It has been four years and change since Netflix launched in its first international market — Canada — with much fanfare and a minor but embarrassing episode involving paid extras who were sprinkled into the crowd at a company-sponsored street party in Toronto. Then came the 2011 Latin American barnstorm-style rollout — Netflix’s most complicated — in which it confronted issues with weak broadband penetration, fewer digital devices, language and credit card processing issues. Great Britain and Ireland followed — with much jockeying from established competitors. Last year’s European launches looked like a snap and those markets, according to the company, been a bigger-than-expected success. And we learned last week that Netflix is fixin’ to take over the world. In two years.
Netflix’s fourth quarter earnings presentation contained the startling statement that the company can complete its international expansion– while staying profitable — in two years. That means growing from about 50 international markets to 200. And even more delightfully, it means that Content Chief Ted Sarandos soon will have the might to negotiate global content deals that enrich selection — opening new worlds of international content to U.S. subscribers and creating a new reality in which Netflix subscribers around the world are watching the same “channel.” Imagine the water cooler talk.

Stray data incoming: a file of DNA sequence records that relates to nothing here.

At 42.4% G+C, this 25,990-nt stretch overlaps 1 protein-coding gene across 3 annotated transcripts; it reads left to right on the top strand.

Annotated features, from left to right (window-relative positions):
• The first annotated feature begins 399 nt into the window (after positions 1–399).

The company’s discovery that its original content – Marco Polo, Orange Is the New Black, House of Cards — performs more efficiently than the stuff it licenses has led to its decision to triple its spending on originals, from 100 hours in 2014 to 320 hours this year. This lovely explosion of films, documentaries, original series and comedy specials presumably will further minimize the importance of “windowing” — distribution deals that cause TV shows and movies to hopscotch aggravatingly across pay-per-view and broadcast services.
Here’s the relevant information from the earnings presentation.